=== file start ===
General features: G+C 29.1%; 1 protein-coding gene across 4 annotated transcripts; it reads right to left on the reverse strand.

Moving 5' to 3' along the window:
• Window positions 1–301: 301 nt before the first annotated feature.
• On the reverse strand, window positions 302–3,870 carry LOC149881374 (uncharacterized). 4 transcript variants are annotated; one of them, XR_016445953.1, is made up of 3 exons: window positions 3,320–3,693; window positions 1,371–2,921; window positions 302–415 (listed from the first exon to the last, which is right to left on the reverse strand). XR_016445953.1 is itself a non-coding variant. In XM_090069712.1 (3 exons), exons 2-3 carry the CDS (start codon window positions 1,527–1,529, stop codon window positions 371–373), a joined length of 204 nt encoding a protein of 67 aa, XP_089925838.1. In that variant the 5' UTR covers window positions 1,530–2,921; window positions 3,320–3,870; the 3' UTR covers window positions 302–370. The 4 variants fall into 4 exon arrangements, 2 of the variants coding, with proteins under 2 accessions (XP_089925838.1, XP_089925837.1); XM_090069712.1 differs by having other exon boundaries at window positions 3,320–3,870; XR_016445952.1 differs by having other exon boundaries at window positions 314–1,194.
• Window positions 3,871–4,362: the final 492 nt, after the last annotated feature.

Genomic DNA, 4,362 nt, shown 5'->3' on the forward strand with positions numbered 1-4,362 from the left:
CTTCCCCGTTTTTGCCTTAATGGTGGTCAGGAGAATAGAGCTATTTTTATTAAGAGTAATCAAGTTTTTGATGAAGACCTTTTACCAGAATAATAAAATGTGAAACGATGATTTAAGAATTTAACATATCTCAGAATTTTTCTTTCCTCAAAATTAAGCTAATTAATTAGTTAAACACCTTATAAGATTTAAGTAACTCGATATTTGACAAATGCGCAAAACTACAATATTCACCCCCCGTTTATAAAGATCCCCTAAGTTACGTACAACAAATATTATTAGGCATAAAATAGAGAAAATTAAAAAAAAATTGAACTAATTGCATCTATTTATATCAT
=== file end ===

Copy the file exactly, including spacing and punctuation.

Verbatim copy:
General features: G+C 29.1%; 1 protein-coding gene across 4 annotated transcripts; it reads right to left on the reverse strand.

Moving 5' to 3' along the window:
• Window positions 1–301: 301 nt before the first annotated feature.
• On the reverse strand, window positions 302–3,870 carry LOC149881374 (uncharacterized). 4 transcript variants are annotated; one of them, XR_016445953.1, is made up of 3 exons: window positions 3,320–3,693; window positions 1,371–2,921; window positions 302–415 (listed from the first exon to the last, which is right to left on the reverse strand). XR_016445953.1 is itself a non-coding variant. In XM_090069712.1 (3 exons), exons 2-3 carry the CDS (start codon window positions 1,527–1,529, stop codon window positions 371–373), a joined length of 204 nt encoding a protein of 67 aa, XP_089925838.1. In that variant the 5' UTR covers window positions 1,530–2,921; window positions 3,320–3,870; the 3' UTR covers window positions 302–370. The 4 variants fall into 4 exon arrangements, 2 of the variants coding, with proteins under 2 accessions (XP_089925838.1, XP_089925837.1); XM_090069712.1 differs by having other exon boundaries at window positions 3,320–3,870; XR_016445952.1 differs by having other exon boundaries at window positions 314–1,194.
• Window positions 3,871–4,362: the final 492 nt, after the last annotated feature.

Genomic DNA, 4,362 nt, shown 5'->3' on the forward strand with positions numbered 1-4,362 from the left:
CTTCCCCGTTTTTGCCTTAATGGTGGTCAGGAGAATAGAGCTATTTTTATTAAGAGTAATCAAGTTTTTGATGAAGACCTTTTACCAGAATAATAAAATGTGAAACGATGATTTAAGAATTTAACATATCTCAGAATTTTTCTTTCCTCAAAATTAAGCTAATTAATTAGTTAAACACCTTATAAGATTTAAGTAACTCGATATTTGACAAATGCGCAAAACTACAATATTCACCCCCCGTTTATAAAGATCCCCTAAGTTACGTACAACAAATATTATTAGGCATAAAATAGAGAAAATTAAAAAAAAATTGAACTAATTGCATCTATTTATATCAT